Yes, you heard it. This is the sage advice of my six-year-old following our afternoon practice on the roller skates. It’s amazing how much changes since we were kids. Friends of ours gave our daughter roller skates for Christmas and my mother, in turn, gave me a pair of roller skates so that I could take my daughter roller skating.
It’s a Lot Like Riding a Bike
Roller skating is a lot like riding a bike, you remember how to balance and control yourself. You remember how to turn. You remember how to stop. Remembering how to stop is really important. However, as much as I remember how it works and how much I enjoy doing it – my muscles are protesting mightily about the abuse.
So yesterday, my daughter and I are practicing our roller skating. She’s getting pretty good at it – controlling her motions and catching herself before she falls. She’s getting the hang of turning and she’s going further and further without having to grab my hand for balance or support. I spent about 30 minutes longer on the skates yesterday than I had previously – a lot of it in stop and go.
When we were done and getting our skates off – my legs started protesting mightily. I stretched them out and limped a little back into the house. My daughter watched me for a moment and then bounced in after me. She cocked her head to one side and said, “Mommy, what’s wrong?”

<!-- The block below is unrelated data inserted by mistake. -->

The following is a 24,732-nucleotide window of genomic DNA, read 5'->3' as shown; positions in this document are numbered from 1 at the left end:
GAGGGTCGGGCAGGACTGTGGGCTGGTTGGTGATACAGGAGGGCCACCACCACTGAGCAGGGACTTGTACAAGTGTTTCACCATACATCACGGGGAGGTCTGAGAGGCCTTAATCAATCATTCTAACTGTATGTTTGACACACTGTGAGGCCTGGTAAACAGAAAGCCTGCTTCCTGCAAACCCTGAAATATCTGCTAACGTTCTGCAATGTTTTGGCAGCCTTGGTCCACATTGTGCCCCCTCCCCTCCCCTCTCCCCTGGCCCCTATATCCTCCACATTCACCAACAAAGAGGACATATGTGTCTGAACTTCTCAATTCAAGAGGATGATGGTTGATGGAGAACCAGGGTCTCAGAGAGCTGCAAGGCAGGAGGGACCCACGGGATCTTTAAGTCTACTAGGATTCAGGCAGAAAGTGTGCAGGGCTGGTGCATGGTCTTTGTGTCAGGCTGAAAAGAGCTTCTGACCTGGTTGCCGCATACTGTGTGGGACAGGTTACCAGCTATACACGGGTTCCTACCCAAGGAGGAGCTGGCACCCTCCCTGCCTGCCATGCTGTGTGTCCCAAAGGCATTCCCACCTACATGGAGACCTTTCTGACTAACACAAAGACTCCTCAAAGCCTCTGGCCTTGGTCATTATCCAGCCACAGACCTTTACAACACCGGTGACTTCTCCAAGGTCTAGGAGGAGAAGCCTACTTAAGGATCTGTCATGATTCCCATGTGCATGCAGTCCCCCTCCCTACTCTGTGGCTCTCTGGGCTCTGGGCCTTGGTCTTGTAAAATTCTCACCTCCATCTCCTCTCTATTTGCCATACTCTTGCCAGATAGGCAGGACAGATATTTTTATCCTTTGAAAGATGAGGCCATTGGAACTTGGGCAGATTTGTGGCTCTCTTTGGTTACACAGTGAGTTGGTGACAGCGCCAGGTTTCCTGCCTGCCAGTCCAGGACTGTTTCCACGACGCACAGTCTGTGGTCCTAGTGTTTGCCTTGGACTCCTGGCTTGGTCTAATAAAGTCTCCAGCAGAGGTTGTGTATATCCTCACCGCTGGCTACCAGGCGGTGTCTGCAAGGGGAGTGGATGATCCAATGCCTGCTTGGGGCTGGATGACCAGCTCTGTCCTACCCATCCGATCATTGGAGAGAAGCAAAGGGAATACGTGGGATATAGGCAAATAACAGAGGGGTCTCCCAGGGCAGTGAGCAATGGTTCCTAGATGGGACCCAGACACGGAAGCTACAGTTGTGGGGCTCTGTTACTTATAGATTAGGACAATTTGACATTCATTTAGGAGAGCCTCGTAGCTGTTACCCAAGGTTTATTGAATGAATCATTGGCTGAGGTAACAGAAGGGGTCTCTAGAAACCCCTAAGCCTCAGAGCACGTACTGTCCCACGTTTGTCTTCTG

“My legs hurt.” I told her.
She nodded sagely and then stated. “Mommy, you should work out more. Remember, you have to practice so that your muscles will get used to it and maybe you should do more treadmill and stuff.”
I admit it – my jaw hit the floor and I laughed until I couldn’t breathe. My legs hurt and so did my sides, but I had to give her a hug and a kiss. She’s heard me talk about this stuff way too much and she sounded so utterly serious in her convictions.
Of course, the real kick in the pants is she’s right.
Fitness Tip: The average 150 pound person burns about 384 calories an hour roller skating.